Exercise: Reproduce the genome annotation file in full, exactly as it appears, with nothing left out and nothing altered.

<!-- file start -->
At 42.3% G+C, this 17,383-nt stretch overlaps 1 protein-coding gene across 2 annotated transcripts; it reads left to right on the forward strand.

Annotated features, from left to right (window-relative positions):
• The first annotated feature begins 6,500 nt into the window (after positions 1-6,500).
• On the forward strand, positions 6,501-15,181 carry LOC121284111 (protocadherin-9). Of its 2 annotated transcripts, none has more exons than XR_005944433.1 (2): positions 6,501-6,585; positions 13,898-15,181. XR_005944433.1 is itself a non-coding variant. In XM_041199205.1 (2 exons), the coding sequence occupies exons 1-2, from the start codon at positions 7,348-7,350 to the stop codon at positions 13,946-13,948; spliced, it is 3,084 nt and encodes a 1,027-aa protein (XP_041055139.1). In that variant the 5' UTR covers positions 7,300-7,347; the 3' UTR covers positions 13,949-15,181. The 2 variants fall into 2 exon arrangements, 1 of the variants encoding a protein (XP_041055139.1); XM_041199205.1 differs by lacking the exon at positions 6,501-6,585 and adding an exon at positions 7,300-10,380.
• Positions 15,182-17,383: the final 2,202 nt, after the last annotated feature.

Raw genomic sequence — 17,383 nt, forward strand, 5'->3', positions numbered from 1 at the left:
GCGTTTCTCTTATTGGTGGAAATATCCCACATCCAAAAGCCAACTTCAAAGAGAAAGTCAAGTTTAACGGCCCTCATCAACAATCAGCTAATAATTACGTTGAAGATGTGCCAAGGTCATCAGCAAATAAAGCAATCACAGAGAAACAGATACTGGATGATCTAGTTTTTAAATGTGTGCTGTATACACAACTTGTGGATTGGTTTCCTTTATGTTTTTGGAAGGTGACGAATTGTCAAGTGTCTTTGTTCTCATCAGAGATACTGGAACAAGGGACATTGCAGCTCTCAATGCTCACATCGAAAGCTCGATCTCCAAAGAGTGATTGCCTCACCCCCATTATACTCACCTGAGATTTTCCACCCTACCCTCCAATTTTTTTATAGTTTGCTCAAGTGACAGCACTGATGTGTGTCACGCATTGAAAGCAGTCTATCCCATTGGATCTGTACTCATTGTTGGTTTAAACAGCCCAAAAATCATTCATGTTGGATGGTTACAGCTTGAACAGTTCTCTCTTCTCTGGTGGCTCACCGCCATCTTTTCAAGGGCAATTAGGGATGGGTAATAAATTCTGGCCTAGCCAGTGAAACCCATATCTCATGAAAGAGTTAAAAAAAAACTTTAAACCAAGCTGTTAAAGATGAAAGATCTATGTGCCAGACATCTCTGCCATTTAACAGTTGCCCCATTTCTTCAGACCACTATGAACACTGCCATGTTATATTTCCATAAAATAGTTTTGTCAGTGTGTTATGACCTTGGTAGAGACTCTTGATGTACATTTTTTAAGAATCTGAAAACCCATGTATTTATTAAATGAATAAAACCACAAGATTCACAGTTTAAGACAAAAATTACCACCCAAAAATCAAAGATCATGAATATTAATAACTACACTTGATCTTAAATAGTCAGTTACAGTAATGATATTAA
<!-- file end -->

At 42.3% G+C, this 17,383-nt stretch overlaps 1 protein-coding gene across 2 annotated transcripts; it reads left to right on the forward strand.

Annotated features, from left to right (window-relative positions):
• The first annotated feature begins 6,500 nt into the window (after positions 1-6,500).
• On the forward strand, positions 6,501-15,181 carry LOC121284111 (protocadherin-9). Of its 2 annotated transcripts, none has more exons than XR_005944433.1 (2): positions 6,501-6,585; positions 13,898-15,181. XR_005944433.1 is itself a non-coding variant. In XM_041199205.1 (2 exons), the coding sequence occupies exons 1-2, from the start codon at positions 7,348-7,350 to the stop codon at positions 13,946-13,948; spliced, it is 3,084 nt and encodes a 1,027-aa protein (XP_041055139.1). In that variant the 5' UTR covers positions 7,300-7,347; the 3' UTR covers positions 13,949-15,181. The 2 variants fall into 2 exon arrangements, 1 of the variants encoding a protein (XP_041055139.1); XM_041199205.1 differs by lacking the exon at positions 6,501-6,585 and adding an exon at positions 7,300-10,380.
• Positions 15,182-17,383: the final 2,202 nt, after the last annotated feature.

Raw genomic sequence — 17,383 nt, forward strand, 5'->3', positions numbered from 1 at the left:
GCGTTTCTCTTATTGGTGGAAATATCCCACATCCAAAAGCCAACTTCAAAGAGAAAGTCAAGTTTAACGGCCCTCATCAACAATCAGCTAATAATTACGTTGAAGATGTGCCAAGGTCATCAGCAAATAAAGCAATCACAGAGAAACAGATACTGGATGATCTAGTTTTTAAATGTGTGCTGTATACACAACTTGTGGATTGGTTTCCTTTATGTTTTTGGAAGGTGACGAATTGTCAAGTGTCTTTGTTCTCATCAGAGATACTGGAACAAGGGACATTGCAGCTCTCAATGCTCACATCGAAAGCTCGATCTCCAAAGAGTGATTGCCTCACCCCCATTATACTCACCTGAGATTTTCCACCCTACCCTCCAATTTTTTTATAGTTTGCTCAAGTGACAGCACTGATGTGTGTCACGCATTGAAAGCAGTCTATCCCATTGGATCTGTACTCATTGTTGGTTTAAACAGCCCAAAAATCATTCATGTTGGATGGTTACAGCTTGAACAGTTCTCTCTTCTCTGGTGGCTCACCGCCATCTTTTCAAGGGCAATTAGGGATGGGTAATAAATTCTGGCCTAGCCAGTGAAACCCATATCTCATGAAAGAGTTAAAAAAAAACTTTAAACCAAGCTGTTAAAGATGAAAGATCTATGTGCCAGACATCTCTGCCATTTAACAGTTGCCCCATTTCTTCAGACCACTATGAACACTGCCATGTTATATTTCCATAAAATAGTTTTGTCAGTGTGTTATGACCTTGGTAGAGACTCTTGATGTACATTTTTTAAGAATCTGAAAACCCATGTATTTATTAAATGAATAAAACCACAAGATTCACAGTTTAAGACAAAAATTACCACCCAAAAATCAAAGATCATGAATATTAATAACTACACTTGATCTTAAATAGTCAGTTACAGTAATGATATTAA